MALAYSIA Fake Halal scandal has shaken the Malaysian meat industry January 2021
Malaysia food industry is currently embroiled in a major controversy when the authorities recently discovered that a large quantity of imported non-Halal meat had been passed on as Halal for muslim consumption for several decades. This has shaken the confidence of the majority muslim population in the domestic meat sector.
In its latest findings, related documents dating back to 2015 belonging to a frozen meat import company, believed to be involved in the meat cartel issue, were seized recently by the Johor Malaysian Anti-Corruption Commission (MACC) to track down the mastermind as well as personnel involved in supporting these illegal activities. Several suspects have earlier been remanded for further investigations.
The Malaysian government suspected that a few companies were involved in the fake Halal meat scandal for several decades. This fraudulent act of copying the Halal logo issued by JAKIM has partially tarnished the image of Malaysia as a reputable destination, supplier and producer of Halal meat. These companies actually use the counterfeit Halal certification for their imported meat.
According to MACC, the meat products were imported illegally from several countries without the authorities' approval and the offense falls under submission of false declaration by the import company and agents. MACC is also investigating whether there is any case of corruption relating to this illegal business.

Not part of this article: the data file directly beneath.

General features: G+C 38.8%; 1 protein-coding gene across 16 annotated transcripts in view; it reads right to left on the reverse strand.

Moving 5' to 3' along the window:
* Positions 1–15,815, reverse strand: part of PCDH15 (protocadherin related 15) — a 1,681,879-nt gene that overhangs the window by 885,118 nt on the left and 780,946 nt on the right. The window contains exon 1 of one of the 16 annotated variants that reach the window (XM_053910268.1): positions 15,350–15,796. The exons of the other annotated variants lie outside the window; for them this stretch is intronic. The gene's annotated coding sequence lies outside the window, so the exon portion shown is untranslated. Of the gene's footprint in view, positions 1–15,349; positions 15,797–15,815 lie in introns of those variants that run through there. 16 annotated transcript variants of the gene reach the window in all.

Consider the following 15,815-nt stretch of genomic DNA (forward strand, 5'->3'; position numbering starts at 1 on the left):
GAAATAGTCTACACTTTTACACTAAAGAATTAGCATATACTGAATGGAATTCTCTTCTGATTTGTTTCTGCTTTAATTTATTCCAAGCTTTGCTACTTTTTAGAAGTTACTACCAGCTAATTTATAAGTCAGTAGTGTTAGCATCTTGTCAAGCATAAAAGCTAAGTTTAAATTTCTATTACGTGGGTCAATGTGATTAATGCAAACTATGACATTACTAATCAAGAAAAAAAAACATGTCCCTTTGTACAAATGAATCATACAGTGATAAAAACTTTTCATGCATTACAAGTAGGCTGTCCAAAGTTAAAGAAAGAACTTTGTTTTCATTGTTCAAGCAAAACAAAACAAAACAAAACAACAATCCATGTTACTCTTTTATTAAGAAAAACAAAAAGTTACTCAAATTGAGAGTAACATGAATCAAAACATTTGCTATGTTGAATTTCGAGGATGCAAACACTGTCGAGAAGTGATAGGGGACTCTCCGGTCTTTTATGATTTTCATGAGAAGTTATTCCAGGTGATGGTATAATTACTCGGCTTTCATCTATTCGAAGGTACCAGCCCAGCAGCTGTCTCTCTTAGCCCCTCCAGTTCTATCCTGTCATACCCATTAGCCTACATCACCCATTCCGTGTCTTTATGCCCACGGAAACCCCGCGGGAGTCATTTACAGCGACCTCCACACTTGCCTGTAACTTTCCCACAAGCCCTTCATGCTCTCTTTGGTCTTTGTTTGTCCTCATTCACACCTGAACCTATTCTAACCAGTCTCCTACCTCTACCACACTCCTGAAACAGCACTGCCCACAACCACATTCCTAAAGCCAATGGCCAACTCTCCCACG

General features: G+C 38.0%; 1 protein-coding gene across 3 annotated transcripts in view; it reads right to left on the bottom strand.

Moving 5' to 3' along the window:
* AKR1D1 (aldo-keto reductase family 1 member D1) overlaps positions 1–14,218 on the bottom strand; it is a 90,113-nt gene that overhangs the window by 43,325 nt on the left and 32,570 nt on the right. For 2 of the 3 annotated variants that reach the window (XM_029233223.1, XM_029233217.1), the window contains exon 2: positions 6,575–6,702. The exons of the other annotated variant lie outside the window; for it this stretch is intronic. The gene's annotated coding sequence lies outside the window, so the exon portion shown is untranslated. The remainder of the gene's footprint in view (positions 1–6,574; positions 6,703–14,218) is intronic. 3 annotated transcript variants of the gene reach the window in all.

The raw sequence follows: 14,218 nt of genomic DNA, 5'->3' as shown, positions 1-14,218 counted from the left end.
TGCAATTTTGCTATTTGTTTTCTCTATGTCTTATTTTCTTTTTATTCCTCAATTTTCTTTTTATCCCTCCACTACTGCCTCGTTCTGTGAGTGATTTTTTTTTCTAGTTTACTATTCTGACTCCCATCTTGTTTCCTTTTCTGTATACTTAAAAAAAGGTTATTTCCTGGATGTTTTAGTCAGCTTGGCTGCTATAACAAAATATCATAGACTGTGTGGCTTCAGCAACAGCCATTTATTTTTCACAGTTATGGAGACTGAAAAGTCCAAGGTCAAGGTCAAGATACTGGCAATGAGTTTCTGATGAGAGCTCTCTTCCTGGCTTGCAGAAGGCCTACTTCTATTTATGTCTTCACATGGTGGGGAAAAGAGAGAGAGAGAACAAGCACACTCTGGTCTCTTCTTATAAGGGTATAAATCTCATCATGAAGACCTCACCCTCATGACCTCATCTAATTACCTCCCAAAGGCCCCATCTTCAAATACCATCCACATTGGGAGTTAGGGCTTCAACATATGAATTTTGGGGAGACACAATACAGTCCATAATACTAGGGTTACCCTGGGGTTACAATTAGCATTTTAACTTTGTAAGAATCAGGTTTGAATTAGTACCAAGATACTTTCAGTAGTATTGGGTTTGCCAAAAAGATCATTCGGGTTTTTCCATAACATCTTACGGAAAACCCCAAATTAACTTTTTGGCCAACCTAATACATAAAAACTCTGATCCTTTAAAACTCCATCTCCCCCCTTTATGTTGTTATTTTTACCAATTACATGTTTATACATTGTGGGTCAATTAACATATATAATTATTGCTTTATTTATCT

According to another report, a large illegal network (cartel) has been bringing in non-certified meat from countries like Argentina, Brazil, China, Colombia, Spain and Mexico and repackage them with fake Halal labels for sale with the help of corrupt officials from at least 4 government agencies.
To curb this illegal activities, JAKIM has been instructed to tighten its enforcement and SOP in the issuance of Halal certification for all imported products. The latest SOP will include amendments to the activities related to Halal certification to prevent the occurrence of duplication of halal certificates, as well as the use of digitisation in the barcodes of Halal food products.
The government is also reviewing (studying) how exporting countries obtain their Halal certification for the products before they export to Malaysia.
Further details of the investigations will be revealed in due course.
JAKIM, or the Islamic Development Department has so far approved 84 Halal logos from 46 countries.
The 46 countries are Australia (8) followed by Japan (7), China (6), India and US (4 each), Brazil (3), Netherlands (3), Philippines (3) and South Africa (3) amongst others.
Consumers could identify the logos from abroad recognised by JAKIM for imported products being sold in the market. Importers could also identify products that have Halal certificates recognised by Jakim to be imported into Malaysia, to avoid unnecessary losses or doubts.
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